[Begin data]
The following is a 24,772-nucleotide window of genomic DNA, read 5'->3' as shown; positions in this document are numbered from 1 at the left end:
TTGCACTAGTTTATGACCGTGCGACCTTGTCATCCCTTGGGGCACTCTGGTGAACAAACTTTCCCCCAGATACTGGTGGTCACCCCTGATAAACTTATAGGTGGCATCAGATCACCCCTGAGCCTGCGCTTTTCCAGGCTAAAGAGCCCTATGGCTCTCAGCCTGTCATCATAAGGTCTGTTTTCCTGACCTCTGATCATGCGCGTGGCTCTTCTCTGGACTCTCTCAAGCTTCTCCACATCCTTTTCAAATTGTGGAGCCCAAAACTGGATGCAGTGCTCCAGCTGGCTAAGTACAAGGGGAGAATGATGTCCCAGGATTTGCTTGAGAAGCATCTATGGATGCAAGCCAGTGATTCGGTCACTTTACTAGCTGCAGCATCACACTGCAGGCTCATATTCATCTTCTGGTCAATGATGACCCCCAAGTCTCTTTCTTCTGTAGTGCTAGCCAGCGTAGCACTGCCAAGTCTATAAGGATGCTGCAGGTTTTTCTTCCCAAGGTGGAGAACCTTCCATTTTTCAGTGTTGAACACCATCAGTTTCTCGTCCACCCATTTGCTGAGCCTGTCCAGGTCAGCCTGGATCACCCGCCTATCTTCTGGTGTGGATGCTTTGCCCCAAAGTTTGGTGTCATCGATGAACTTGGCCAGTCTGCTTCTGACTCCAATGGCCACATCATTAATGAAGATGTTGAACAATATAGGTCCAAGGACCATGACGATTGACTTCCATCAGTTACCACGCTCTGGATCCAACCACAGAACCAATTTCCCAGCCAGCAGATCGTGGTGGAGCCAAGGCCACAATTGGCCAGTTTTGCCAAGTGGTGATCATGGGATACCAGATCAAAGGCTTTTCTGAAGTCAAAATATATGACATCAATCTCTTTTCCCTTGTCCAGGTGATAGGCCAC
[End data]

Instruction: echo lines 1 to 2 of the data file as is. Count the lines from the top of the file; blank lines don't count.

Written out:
The following is a 24,772-nucleotide window of genomic DNA, read 5'->3' as shown; positions in this document are numbered from 1 at the left end:
TTGCACTAGTTTATGACCGTGCGACCTTGTCATCCCTTGGGGCACTCTGGTGAACAAACTTTCCCCCAGATACTGGTGGTCACCCCTGATAAACTTATAGGTGGCATCAGATCACCCCTGAGCCTGCGCTTTTCCAGGCTAAAGAGCCCTATGGCTCTCAGCCTGTCATCATAAGGTCTGTTTTCCTGACCTCTGATCATGCGCGTGGCTCTTCTCTGGACTCTCTCAAGCTTCTCCACATCCTTTTCAAATTGTGGAGCCCAAAACTGGATGCAGTGCTCCAGCTGGCTAAGTACAAGGGGAGAATGATGTCCCAGGATTTGCTTGAGAAGCATCTATGGATGCAAGCCAGTGATTCGGTCACTTTACTAGCTGCAGCATCACACTGCAGGCTCATATTCATCTTCTGGTCAATGATGACCCCCAAGTCTCTTTCTTCTGTAGTGCTAGCCAGCGTAGCACTGCCAAGTCTATAAGGATGCTGCAGGTTTTTCTTCCCAAGGTGGAGAACCTTCCATTTTTCAGTGTTGAACACCATCAGTTTCTCGTCCACCCATTTGCTGAGCCTGTCCAGGTCAGCCTGGATCACCCGCCTATCTTCTGGTGTGGATGCTTTGCCCCAAAGTTTGGTGTCATCGATGAACTTGGCCAGTCTGCTTCTGACTCCAATGGCCACATCATTAATGAAGATGTTGAACAATATAGGTCCAAGGACCATGACGATTGACTTCCATCAGTTACCACGCTCTGGATCCAACCACAGAACCAATTTCCCAGCCAGCAGATCGTGGTGGAGCCAAGGCCACAATTGGCCAGTTTTGCCAAGTGGTGATCATGGGATACCAGATCAAAGGCTTTTCTGAAGTCAAAATATATGACATCAATCTCTTTTCCCTTGTCCAGGTGATAGGCCAC